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White House chief of staff John Kelly pauses to look to a video monitor as he appears on Special Report with Bret Baier on Fox News in Washington, Wednesday, Jan. 17, 2018. Kelly says Trump has evolved on many issues since the campaign. Kelly says in an interview with Baier that "there's been an evolutionary process that this president's gone through" on issues ranging from Afghanistan to his promised Southern border wall. (AP Photo/Carolyn Kaster)
January 17, 2018 - 8:29 pm
WASHINGTON (AP) — President Donald Trump's views on immigration and building a wall along the Mexico border have evolved since his presidential campaign, the White House chief of staff said Wednesday. Those changes are giving some people hope that a compromise with Congress on the thorny issue is...
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FILE - In this Nov. 30, 2017, file photo, work continues on the Oroville Dam spillway in Oroville, Calif. The city of Oroville plans to sue state water officials for damages caused when thousands of its residents had to be evacuated last year after the Oroville Dam spillways failed. Oroville City Attorney Scott Huber says the city will file the lawsuit Wednesday, Jan. 17, 2018. (AP Photo/Rich Pedroncelli, File)
January 17, 2018 - 8:04 pm
SACRAMENTO, Calif. (AP) — A small California city at the base of the tallest U.S. dam filed a lawsuit Wednesday against the state over an emergency that forced authorities to order 188,000 people to flee last year, arguing the crisis was caused by decades of mismanagement. The City of Oroville...
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FILE - In this Nov. 2, 2009 file photo, former Alaska Gov. Tony Knowles, center, accompanied by Rep. Jay Inslee, D-Wash., left, and Interior Secretary Ken Salazar, gestures while speaking to members of the media following their meeting at the White House in Washington. A U.S. Interior Department official has reacted harshly to the resignation of most members of a board that advises it on national parks. Knowles chaired the congressionally authorized board until Tuesday, Jan. 16, 2018, the Democrat and eight others on the 12-member board sent a resignation letter, saying their requests to meet as prescribed in law have been disregarded. (AP Photo/Pablo Martinez Monsivais,File)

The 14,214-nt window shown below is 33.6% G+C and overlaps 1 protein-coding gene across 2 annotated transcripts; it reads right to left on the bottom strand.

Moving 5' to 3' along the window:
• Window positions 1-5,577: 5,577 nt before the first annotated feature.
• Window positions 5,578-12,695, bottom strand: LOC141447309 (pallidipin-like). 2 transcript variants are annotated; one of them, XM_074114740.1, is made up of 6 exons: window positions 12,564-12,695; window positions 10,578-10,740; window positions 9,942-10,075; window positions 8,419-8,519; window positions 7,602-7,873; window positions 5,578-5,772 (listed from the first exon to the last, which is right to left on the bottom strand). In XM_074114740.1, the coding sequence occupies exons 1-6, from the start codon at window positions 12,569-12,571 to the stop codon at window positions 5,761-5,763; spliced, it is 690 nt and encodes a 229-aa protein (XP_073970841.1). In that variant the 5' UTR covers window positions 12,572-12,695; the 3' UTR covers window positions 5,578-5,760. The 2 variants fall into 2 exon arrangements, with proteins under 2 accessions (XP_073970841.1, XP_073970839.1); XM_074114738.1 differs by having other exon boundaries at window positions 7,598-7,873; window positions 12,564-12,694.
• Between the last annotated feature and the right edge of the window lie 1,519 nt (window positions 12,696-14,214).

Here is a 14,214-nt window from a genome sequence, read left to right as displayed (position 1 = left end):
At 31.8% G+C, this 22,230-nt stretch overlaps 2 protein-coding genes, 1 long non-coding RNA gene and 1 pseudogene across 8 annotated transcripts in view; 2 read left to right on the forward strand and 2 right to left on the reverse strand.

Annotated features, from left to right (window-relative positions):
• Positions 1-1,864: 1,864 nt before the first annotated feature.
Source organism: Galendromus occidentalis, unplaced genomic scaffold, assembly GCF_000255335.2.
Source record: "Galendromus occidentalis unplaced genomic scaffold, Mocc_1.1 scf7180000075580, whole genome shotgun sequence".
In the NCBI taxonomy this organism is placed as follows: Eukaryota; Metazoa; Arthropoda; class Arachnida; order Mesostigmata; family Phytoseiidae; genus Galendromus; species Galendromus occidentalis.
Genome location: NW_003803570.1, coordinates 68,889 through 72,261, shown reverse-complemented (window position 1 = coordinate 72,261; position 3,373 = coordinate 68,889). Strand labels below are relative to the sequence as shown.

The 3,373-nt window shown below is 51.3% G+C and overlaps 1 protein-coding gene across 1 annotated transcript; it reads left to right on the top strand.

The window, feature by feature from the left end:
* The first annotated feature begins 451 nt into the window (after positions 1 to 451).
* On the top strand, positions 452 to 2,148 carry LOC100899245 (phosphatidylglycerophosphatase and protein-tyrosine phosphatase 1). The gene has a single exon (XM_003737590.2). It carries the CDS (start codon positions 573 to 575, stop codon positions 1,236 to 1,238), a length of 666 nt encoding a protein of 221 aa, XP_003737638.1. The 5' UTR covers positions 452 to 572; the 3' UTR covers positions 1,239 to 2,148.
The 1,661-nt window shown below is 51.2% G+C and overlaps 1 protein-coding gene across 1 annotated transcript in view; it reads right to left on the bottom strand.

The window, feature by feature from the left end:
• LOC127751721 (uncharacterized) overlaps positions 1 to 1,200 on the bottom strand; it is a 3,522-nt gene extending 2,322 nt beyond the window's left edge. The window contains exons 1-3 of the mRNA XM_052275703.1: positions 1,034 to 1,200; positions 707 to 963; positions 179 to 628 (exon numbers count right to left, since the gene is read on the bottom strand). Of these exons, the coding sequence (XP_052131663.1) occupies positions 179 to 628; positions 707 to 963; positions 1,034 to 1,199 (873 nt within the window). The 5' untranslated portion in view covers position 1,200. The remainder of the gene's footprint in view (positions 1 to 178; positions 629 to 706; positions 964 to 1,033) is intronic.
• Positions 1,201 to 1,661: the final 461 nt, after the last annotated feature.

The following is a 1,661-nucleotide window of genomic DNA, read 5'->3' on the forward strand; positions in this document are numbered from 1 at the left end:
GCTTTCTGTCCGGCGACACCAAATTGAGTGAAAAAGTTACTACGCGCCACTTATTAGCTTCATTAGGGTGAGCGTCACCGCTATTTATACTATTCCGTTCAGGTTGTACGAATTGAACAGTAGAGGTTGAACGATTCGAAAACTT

January 17, 2018 - 8:00 pm
ANCHORAGE, Alaska (AP) — A U.S. Interior Department official on Wednesday blasted the resignation of most members of a board that advises it on national parks, suggesting the move was politically motivated and their work was flawed. Todd Willens, associate deputy secretary of the department,...
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Secretary of State Rex Tillerson, right, speaks with former Secretary of State Condoleeza Rice at the Hoover Institution at Stanford University in Stanford, Calif., Wednesday, Jan. 17, 2018. In a speech at Stanford University, Tillerson signaled a deeper American commitment to the Mideast nation of Syria, saying the U.S. military will remain there for the foreseeable future. (AP Photo/Jeff Chiu)
January 17, 2018 - 7:41 pm
PALO ALTO, Calif. (AP) — Secretary of State Rex Tillerson signaled deeper U.S. commitment to Syria on Wednesday, saying America would maintain its military presence there to prevent an Islamic State resurgence. He said the U.S. also would push for broader political changes in the Middle East...